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Jose I. Suarez, Larry Shannon, Osama O. Zaidat, Muhammad F. Suri, Grwant Singh, Gwendolyn Lynch and Warren R. Selman

Object. Human albumin is used to induce hypervolemia (central venous pressure [CVP] > 8 mm Hg) after subarachnoid hemorrhage (SAH). Unfortunately, human albumin may increase the mortality rate in critically ill patients; because of this, its use became restricted in the authors' hospital in May 1999. The goal of this study was to determine the effect of human albumin on outcome and cost in patients with SAH before and after this restriction was put into place.

Methods. All patients with aneurysmal SAH who were admitted to the authors' institution between May 1998 and May 2000 were studied. Basic demographic information, dosage of human albumin given, length of stay, and the incidence of in-hospital deaths and complications were collected. The authors obtained Glasgow Outcome Scale (GOS) scores at 3 months after SAH (good outcome, GOS ≥ 4). Data were analyzed using t-test and chi-square analysis. Logistic regression was used to identify independent associations between use of human albumin and outcome.

The authors studied 140 patients: 63 who were admitted between May 1998 and May 1999 (Group 1) and 77 treated between June 1999 and May 2000 (Group 2). Two subgroups of patients were further analyzed. Group 1 patients who received human albumin (albumin subgroup, 37 patients) and Group 2 patients who would have received albumin under the old protocol (that is, those who failed to achieve CVP > 8 mm Hg after normal saline administration; nonalbumin subgroup, 47 patients). Patients in the nonalbumin subgroup were more likely to be male (38% compared with 16%), to experience hypertension (55% compared with 30%), to suffer from hypomagnesemia (49% compared with 5.4%), and to have hydrocephalus (47% compared with 27%). There was a trend for these patients to have more vasospasm (28% compared with 19%, p = 0.2). Patients in the albumin subgroup were more likely to have a good outcome at 3 months.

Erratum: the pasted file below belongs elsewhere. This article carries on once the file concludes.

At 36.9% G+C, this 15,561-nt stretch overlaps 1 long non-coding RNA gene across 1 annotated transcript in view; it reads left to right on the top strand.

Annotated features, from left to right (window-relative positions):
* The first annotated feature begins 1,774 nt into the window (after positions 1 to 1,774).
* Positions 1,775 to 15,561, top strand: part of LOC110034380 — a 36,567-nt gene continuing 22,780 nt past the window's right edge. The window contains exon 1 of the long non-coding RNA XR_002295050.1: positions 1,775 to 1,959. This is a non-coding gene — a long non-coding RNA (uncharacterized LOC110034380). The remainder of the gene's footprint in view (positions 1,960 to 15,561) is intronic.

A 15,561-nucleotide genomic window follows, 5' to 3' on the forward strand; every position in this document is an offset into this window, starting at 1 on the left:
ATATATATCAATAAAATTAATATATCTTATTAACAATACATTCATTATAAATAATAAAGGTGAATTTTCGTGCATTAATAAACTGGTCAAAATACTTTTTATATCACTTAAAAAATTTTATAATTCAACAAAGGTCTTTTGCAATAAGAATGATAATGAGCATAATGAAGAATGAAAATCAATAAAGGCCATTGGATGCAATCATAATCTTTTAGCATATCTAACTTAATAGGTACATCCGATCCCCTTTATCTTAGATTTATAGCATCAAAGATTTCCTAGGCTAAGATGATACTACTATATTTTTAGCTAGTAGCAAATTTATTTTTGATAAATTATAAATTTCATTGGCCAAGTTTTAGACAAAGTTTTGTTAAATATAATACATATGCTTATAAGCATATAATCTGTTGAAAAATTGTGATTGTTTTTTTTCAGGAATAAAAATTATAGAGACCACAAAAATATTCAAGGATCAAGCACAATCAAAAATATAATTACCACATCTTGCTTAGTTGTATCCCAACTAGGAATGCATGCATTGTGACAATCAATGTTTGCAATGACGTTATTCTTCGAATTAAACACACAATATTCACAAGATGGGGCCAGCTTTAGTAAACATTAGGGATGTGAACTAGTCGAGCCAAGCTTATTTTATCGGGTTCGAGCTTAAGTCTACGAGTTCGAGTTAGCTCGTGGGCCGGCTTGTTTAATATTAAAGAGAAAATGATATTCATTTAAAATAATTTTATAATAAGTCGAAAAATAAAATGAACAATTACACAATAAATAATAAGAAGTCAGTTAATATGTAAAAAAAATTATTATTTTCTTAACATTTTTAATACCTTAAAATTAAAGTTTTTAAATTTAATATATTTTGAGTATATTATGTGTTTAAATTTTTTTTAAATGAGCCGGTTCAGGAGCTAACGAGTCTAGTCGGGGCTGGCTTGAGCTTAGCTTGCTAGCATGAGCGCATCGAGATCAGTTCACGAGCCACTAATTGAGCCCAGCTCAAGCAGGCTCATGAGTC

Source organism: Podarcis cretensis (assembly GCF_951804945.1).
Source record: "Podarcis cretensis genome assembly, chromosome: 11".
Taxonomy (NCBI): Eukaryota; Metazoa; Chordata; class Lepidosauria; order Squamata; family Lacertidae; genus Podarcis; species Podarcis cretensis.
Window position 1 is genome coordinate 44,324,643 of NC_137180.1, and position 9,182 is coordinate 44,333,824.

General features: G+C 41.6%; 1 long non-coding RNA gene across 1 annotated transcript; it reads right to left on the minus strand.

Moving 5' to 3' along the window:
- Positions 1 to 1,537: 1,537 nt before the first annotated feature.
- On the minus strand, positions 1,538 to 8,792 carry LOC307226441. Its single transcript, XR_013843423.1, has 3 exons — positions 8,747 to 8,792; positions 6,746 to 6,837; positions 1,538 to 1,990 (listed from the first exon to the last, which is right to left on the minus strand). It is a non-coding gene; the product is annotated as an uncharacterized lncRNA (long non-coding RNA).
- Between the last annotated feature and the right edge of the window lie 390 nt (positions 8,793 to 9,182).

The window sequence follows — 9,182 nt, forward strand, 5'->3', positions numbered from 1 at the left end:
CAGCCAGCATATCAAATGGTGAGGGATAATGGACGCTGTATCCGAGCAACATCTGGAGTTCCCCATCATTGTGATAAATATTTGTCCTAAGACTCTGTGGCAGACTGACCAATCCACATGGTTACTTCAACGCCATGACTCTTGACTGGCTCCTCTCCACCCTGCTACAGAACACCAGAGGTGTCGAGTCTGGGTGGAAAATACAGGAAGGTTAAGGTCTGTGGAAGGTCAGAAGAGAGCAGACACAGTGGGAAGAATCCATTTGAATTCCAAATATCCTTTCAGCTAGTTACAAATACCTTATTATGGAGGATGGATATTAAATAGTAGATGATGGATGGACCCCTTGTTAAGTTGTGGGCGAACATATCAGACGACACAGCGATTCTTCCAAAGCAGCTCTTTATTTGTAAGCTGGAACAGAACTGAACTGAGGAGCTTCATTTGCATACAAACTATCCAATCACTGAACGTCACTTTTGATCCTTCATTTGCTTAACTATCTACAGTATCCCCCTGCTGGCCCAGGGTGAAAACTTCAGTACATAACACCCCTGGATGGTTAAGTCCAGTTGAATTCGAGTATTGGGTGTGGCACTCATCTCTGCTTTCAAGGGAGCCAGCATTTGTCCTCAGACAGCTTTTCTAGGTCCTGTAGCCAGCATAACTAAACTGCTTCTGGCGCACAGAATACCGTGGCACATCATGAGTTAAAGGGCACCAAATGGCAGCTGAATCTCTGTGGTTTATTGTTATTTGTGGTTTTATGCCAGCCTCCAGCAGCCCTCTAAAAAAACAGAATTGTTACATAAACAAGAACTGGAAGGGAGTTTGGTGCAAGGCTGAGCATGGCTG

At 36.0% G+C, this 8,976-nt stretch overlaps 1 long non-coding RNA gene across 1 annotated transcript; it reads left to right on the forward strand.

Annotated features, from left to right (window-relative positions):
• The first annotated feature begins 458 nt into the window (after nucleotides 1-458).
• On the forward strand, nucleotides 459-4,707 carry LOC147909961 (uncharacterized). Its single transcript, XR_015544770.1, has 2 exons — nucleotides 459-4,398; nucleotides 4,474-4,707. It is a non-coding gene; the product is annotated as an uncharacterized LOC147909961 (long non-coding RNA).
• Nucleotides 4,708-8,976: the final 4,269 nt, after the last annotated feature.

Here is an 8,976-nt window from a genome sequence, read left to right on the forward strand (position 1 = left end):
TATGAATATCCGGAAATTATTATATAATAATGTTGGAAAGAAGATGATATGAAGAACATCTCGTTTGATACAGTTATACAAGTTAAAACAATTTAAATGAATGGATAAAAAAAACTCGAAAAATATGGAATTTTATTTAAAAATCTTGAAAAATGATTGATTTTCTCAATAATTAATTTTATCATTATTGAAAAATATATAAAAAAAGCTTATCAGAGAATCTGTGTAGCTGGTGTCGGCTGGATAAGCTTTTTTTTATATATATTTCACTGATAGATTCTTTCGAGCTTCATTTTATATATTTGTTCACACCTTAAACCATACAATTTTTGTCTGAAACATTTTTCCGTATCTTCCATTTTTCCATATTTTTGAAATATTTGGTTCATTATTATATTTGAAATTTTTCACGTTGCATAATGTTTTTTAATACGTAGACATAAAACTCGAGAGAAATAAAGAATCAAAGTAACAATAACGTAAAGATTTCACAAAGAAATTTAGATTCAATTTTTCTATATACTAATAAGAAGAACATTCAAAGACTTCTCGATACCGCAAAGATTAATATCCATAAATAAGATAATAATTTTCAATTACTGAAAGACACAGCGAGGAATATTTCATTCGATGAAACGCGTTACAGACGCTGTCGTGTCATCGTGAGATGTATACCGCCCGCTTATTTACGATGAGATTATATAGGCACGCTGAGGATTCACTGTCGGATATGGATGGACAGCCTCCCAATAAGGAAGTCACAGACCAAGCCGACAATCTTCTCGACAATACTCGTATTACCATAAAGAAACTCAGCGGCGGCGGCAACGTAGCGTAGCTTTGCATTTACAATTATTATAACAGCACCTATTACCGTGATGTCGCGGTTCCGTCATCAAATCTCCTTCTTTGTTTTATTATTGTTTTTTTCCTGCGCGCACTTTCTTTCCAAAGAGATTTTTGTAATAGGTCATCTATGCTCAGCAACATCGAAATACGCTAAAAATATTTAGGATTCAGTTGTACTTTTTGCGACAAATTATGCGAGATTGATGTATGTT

Conclusions. Administration of human albumin after SAH may improve clinical outcome and reduce hospital cost.

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Sophia F. Shakur, Ali Alaraj, Nasya Mendoza-Elias, Muhammad Osama and Fady T. Charbel


The pathogenesis of cerebral aneurysms in patients with internal carotid artery (ICA) occlusion is hypothesized to be hemodynamic. For the first time, the authors quantify the hemodynamic characteristics associated with aneurysm formation in patients with ICA occlusion.


Records of patients with unilateral ICA stenosis or occlusion ≥ 90% who underwent hemodynamic assessment before treatment using quantitative MR angiography were retrospectively reviewed. The patients were classified into 2 groups based on the presence or absence of aneurysms. The hemodynamic parameters of flow volume rate, flow velocity, and wall shear stress (WSS) were measured in each vessel supplying collateral flow—bilateral A1 segments and bilateral posterior communicating arteries—and then compared between the groups.


A total of 36 patients were included (8 with and 28 without aneurysms). The mean flow (72.3 vs 48.9 ml/min, p = 0.10), flow velocity (21.1 vs 12.7 cm/sec, p = 0.006), and WSS (22.0 vs 12.3 dynes/cm2, p = 0.003) were higher in the A1 segment contralateral to the side of the patent ICA in patients with versus without aneurysms. All de novo or growing aneurysms in our cohort were located on the anterior communicating artery (ACoA) or P1 segment.


Flow velocity and WSS are significantly higher across the ACoA in patients who harbor an aneurysm, and de novo or growing aneurysms are often located on collateral vessels. Thus, robust primary collaterals after ICA occlusion may be a contributing factor in cerebral aneurysm formation.